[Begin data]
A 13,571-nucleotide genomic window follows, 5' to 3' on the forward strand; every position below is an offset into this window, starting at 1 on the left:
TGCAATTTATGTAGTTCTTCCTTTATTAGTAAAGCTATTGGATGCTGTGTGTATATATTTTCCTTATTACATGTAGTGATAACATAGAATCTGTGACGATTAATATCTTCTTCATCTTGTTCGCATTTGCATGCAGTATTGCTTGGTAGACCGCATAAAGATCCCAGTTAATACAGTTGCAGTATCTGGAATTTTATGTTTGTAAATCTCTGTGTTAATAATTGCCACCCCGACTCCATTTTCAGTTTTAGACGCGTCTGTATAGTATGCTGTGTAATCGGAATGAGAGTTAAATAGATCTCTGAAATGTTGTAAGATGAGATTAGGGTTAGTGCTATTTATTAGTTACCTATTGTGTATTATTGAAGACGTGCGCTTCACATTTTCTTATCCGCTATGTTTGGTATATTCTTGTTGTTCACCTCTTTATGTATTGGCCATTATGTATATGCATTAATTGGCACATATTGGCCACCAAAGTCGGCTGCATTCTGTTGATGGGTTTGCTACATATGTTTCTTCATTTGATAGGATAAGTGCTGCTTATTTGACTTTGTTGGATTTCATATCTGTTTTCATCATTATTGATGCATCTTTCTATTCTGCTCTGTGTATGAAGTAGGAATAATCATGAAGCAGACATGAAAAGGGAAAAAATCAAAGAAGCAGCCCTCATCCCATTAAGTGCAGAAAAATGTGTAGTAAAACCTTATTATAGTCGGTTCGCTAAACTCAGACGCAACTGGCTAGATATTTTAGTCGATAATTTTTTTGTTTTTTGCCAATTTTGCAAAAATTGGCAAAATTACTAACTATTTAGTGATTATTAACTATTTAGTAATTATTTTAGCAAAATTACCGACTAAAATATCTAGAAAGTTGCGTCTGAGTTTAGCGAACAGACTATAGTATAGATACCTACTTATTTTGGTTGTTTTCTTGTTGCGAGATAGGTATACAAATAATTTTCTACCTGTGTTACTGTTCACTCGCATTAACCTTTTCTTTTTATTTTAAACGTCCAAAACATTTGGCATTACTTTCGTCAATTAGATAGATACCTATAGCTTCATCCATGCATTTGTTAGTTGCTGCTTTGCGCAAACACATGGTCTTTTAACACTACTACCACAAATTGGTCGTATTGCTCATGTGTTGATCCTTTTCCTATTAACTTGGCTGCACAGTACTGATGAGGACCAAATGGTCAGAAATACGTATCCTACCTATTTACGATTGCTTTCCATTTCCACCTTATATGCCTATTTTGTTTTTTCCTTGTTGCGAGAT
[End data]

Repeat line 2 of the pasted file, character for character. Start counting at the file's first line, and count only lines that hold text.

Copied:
TGCAATTTATGTAGTTCTTCCTTTATTAGTAAAGCTATTGGATGCTGTGTGTATATATTTTCCTTATTACATGTAGTGATAACATAGAATCTGTGACGATTAATATCTTCTTCATCTTGTTCGCATTTGCATGCAGTATTGCTTGGTAGACCGCATAAAGATCCCAGTTAATACAGTTGCAGTATCTGGAATTTTATGTTTGTAAATCTCTGTGTTAATAATTGCCACCCCGACTCCATTTTCAGTTTTAGACGCGTCTGTATAGTATGCTGTGTAATCGGAATGAGAGTTAAATAGATCTCTGAAATGTTGTAAGATGAGATTAGGGTTAGTGCTATTTATTAGTTACCTATTGTGTATTATTGAAGACGTGCGCTTCACATTTTCTTATCCGCTATGTTTGGTATATTCTTGTTGTTCACCTCTTTATGTATTGGCCATTATGTATATGCATTAATTGGCACATATTGGCCACCAAAGTCGGCTGCATTCTGTTGATGGGTTTGCTACATATGTTTCTTCATTTGATAGGATAAGTGCTGCTTATTTGACTTTGTTGGATTTCATATCTGTTTTCATCATTATTGATGCATCTTTCTATTCTGCTCTGTGTATGAAGTAGGAATAATCATGAAGCAGACATGAAAAGGGAAAAAATCAAAGAAGCAGCCCTCATCCCATTAAGTGCAGAAAAATGTGTAGTAAAACCTTATTATAGTCGGTTCGCTAAACTCAGACGCAACTGGCTAGATATTTTAGTCGATAATTTTTTTGTTTTTTGCCAATTTTGCAAAAATTGGCAAAATTACTAACTATTTAGTGATTATTAACTATTTAGTAATTATTTTAGCAAAATTACCGACTAAAATATCTAGAAAGTTGCGTCTGAGTTTAGCGAACAGACTATAGTATAGATACCTACTTATTTTGGTTGTTTTCTTGTTGCGAGATAGGTATACAAATAATTTTCTACCTGTGTTACTGTTCACTCGCATTAACCTTTTCTTTTTATTTTAAACGTCCAAAACATTTGGCATTACTTTCGTCAATTAGATAGATACCTATAGCTTCATCCATGCATTTGTTAGTTGCTGCTTTGCGCAAACACATGGTCTTTTAACACTACTACCACAAATTGGTCGTATTGCTCATGTGTTGATCCTTTTCCTATTAACTTGGCTGCACAGTACTGATGAGGACCAAATGGTCAGAAATACGTATCCTACCTATTTACGATTGCTTTCCATTTCCACCTTATATGCCTATTTTGTTTTTTCCTTGTTGCGAGAT